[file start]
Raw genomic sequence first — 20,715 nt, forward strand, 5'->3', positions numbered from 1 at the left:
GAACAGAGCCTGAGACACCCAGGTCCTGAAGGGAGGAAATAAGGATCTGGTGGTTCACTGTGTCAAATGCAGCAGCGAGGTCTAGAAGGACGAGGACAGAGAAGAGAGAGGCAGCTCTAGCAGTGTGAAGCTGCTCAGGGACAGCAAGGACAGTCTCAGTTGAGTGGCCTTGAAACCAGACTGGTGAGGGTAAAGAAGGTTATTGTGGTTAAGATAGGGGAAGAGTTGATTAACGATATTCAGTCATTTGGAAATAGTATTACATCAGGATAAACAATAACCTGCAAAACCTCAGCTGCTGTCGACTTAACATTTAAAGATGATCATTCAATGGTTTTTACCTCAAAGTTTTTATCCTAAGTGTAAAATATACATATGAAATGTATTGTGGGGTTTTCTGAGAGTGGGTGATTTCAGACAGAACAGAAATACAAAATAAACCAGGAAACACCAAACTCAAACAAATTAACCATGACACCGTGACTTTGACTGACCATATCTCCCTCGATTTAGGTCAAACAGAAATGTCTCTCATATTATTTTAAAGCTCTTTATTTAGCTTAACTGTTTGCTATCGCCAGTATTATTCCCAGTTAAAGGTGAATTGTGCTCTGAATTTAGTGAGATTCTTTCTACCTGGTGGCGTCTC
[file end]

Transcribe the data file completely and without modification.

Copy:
Raw genomic sequence first — 20,715 nt, forward strand, 5'->3', positions numbered from 1 at the left:
GAACAGAGCCTGAGACACCCAGGTCCTGAAGGGAGGAAATAAGGATCTGGTGGTTCACTGTGTCAAATGCAGCAGCGAGGTCTAGAAGGACGAGGACAGAGAAGAGAGAGGCAGCTCTAGCAGTGTGAAGCTGCTCAGGGACAGCAAGGACAGTCTCAGTTGAGTGGCCTTGAAACCAGACTGGTGAGGGTAAAGAAGGTTATTGTGGTTAAGATAGGGGAAGAGTTGATTAACGATATTCAGTCATTTGGAAATAGTATTACATCAGGATAAACAATAACCTGCAAAACCTCAGCTGCTGTCGACTTAACATTTAAAGATGATCATTCAATGGTTTTTACCTCAAAGTTTTTATCCTAAGTGTAAAATATACATATGAAATGTATTGTGGGGTTTTCTGAGAGTGGGTGATTTCAGACAGAACAGAAATACAAAATAAACCAGGAAACACCAAACTCAAACAAATTAACCATGACACCGTGACTTTGACTGACCATATCTCCCTCGATTTAGGTCAAACAGAAATGTCTCTCATATTATTTTAAAGCTCTTTATTTAGCTTAACTGTTTGCTATCGCCAGTATTATTCCCAGTTAAAGGTGAATTGTGCTCTGAATTTAGTGAGATTCTTTCTACCTGGTGGCGTCTC